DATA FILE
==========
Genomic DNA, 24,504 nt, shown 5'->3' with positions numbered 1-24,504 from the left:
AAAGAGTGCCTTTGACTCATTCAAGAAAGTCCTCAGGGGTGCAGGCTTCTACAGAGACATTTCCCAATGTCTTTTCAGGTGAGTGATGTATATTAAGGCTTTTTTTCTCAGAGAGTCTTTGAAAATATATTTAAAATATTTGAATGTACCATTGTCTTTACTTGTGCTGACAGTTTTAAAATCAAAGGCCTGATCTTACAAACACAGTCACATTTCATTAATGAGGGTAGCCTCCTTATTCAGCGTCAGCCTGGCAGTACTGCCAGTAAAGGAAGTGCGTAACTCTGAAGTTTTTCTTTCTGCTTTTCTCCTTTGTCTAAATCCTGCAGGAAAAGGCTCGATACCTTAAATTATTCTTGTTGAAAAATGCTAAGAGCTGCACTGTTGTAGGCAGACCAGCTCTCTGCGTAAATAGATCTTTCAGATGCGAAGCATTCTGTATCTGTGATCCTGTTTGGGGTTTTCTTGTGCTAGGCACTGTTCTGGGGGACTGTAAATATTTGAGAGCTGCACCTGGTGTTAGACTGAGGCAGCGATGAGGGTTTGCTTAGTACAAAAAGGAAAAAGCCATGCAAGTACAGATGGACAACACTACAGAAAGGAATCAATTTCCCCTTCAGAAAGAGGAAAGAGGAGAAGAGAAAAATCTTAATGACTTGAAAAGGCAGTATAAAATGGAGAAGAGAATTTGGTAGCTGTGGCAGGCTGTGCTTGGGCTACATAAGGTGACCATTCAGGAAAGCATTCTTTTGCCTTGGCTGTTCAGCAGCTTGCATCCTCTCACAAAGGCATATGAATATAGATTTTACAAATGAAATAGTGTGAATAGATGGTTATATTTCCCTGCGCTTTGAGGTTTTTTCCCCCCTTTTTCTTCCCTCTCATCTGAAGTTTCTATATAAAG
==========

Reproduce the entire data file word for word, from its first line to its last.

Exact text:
Genomic DNA, 24,504 nt, shown 5'->3' with positions numbered 1-24,504 from the left:
AAAGAGTGCCTTTGACTCATTCAAGAAAGTCCTCAGGGGTGCAGGCTTCTACAGAGACATTTCCCAATGTCTTTTCAGGTGAGTGATGTATATTAAGGCTTTTTTTCTCAGAGAGTCTTTGAAAATATATTTAAAATATTTGAATGTACCATTGTCTTTACTTGTGCTGACAGTTTTAAAATCAAAGGCCTGATCTTACAAACACAGTCACATTTCATTAATGAGGGTAGCCTCCTTATTCAGCGTCAGCCTGGCAGTACTGCCAGTAAAGGAAGTGCGTAACTCTGAAGTTTTTCTTTCTGCTTTTCTCCTTTGTCTAAATCCTGCAGGAAAAGGCTCGATACCTTAAATTATTCTTGTTGAAAAATGCTAAGAGCTGCACTGTTGTAGGCAGACCAGCTCTCTGCGTAAATAGATCTTTCAGATGCGAAGCATTCTGTATCTGTGATCCTGTTTGGGGTTTTCTTGTGCTAGGCACTGTTCTGGGGGACTGTAAATATTTGAGAGCTGCACCTGGTGTTAGACTGAGGCAGCGATGAGGGTTTGCTTAGTACAAAAAGGAAAAAGCCATGCAAGTACAGATGGACAACACTACAGAAAGGAATCAATTTCCCCTTCAGAAAGAGGAAAGAGGAGAAGAGAAAAATCTTAATGACTTGAAAAGGCAGTATAAAATGGAGAAGAGAATTTGGTAGCTGTGGCAGGCTGTGCTTGGGCTACATAAGGTGACCATTCAGGAAAGCATTCTTTTGCCTTGGCTGTTCAGCAGCTTGCATCCTCTCACAAAGGCATATGAATATAGATTTTACAAATGAAATAGTGTGAATAGATGGTTATATTTCCCTGCGCTTTGAGGTTTTTTCCCCCCTTTTTCTTCCCTCTCATCTGAAGTTTCTATATAAAG